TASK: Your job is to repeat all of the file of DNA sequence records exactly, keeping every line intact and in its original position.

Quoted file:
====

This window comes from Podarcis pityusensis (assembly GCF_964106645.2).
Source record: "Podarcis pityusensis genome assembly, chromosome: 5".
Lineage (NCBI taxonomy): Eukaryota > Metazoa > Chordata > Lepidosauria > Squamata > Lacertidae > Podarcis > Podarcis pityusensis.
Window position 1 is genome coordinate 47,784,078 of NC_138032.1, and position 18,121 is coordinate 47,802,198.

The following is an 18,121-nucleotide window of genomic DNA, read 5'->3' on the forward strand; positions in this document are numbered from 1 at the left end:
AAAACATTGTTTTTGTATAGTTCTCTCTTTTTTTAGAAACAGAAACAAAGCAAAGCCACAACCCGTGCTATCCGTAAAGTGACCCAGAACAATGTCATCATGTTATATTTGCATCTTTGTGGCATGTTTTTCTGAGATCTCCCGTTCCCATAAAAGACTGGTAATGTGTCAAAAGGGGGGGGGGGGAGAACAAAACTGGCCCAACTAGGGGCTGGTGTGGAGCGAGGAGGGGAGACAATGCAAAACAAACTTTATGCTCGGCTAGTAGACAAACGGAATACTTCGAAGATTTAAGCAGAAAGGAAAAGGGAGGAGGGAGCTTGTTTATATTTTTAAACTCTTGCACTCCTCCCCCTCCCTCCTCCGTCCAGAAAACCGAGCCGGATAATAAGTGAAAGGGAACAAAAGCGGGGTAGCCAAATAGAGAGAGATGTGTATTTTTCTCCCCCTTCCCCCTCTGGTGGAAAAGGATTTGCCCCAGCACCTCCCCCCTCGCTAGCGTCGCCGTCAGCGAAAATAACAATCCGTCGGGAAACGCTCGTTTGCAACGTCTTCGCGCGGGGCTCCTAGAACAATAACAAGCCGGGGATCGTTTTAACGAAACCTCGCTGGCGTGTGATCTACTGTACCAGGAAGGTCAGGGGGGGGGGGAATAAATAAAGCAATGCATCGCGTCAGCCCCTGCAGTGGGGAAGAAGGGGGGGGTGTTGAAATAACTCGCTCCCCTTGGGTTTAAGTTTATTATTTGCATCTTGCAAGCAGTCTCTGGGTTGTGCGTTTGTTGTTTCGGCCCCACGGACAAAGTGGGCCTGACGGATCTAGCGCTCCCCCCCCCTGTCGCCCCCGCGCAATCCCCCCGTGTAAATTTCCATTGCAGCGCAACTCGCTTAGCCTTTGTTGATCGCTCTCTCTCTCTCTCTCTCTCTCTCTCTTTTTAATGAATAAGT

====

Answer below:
This window comes from Podarcis pityusensis (assembly GCF_964106645.2).
Source record: "Podarcis pityusensis genome assembly, chromosome: 5".
Lineage (NCBI taxonomy): Eukaryota > Metazoa > Chordata > Lepidosauria > Squamata > Lacertidae > Podarcis > Podarcis pityusensis.
Window position 1 is genome coordinate 47,784,078 of NC_138032.1, and position 18,121 is coordinate 47,802,198.

The following is an 18,121-nucleotide window of genomic DNA, read 5'->3' on the forward strand; positions in this document are numbered from 1 at the left end:
AAAACATTGTTTTTGTATAGTTCTCTCTTTTTTTAGAAACAGAAACAAAGCAAAGCCACAACCCGTGCTATCCGTAAAGTGACCCAGAACAATGTCATCATGTTATATTTGCATCTTTGTGGCATGTTTTTCTGAGATCTCCCGTTCCCATAAAAGACTGGTAATGTGTCAAAAGGGGGGGGGGGGAGAACAAAACTGGCCCAACTAGGGGCTGGTGTGGAGCGAGGAGGGGAGACAATGCAAAACAAACTTTATGCTCGGCTAGTAGACAAACGGAATACTTCGAAGATTTAAGCAGAAAGGAAAAGGGAGGAGGGAGCTTGTTTATATTTTTAAACTCTTGCACTCCTCCCCCTCCCTCCTCCGTCCAGAAAACCGAGCCGGATAATAAGTGAAAGGGAACAAAAGCGGGGTAGCCAAATAGAGAGAGATGTGTATTTTTCTCCCCCTTCCCCCTCTGGTGGAAAAGGATTTGCCCCAGCACCTCCCCCCTCGCTAGCGTCGCCGTCAGCGAAAATAACAATCCGTCGGGAAACGCTCGTTTGCAACGTCTTCGCGCGGGGCTCCTAGAACAATAACAAGCCGGGGATCGTTTTAACGAAACCTCGCTGGCGTGTGATCTACTGTACCAGGAAGGTCAGGGGGGGGGGGAATAAATAAAGCAATGCATCGCGTCAGCCCCTGCAGTGGGGAAGAAGGGGGGGGTGTTGAAATAACTCGCTCCCCTTGGGTTTAAGTTTATTATTTGCATCTTGCAAGCAGTCTCTGGGTTGTGCGTTTGTTGTTTCGGCCCCACGGACAAAGTGGGCCTGACGGATCTAGCGCTCCCCCCCCCTGTCGCCCCCGCGCAATCCCCCCGTGTAAATTTCCATTGCAGCGCAACTCGCTTAGCCTTTGTTGATCGCTCTCTCTCTCTCTCTCTCTCTCTCTCTTTTTAATGAATAAGT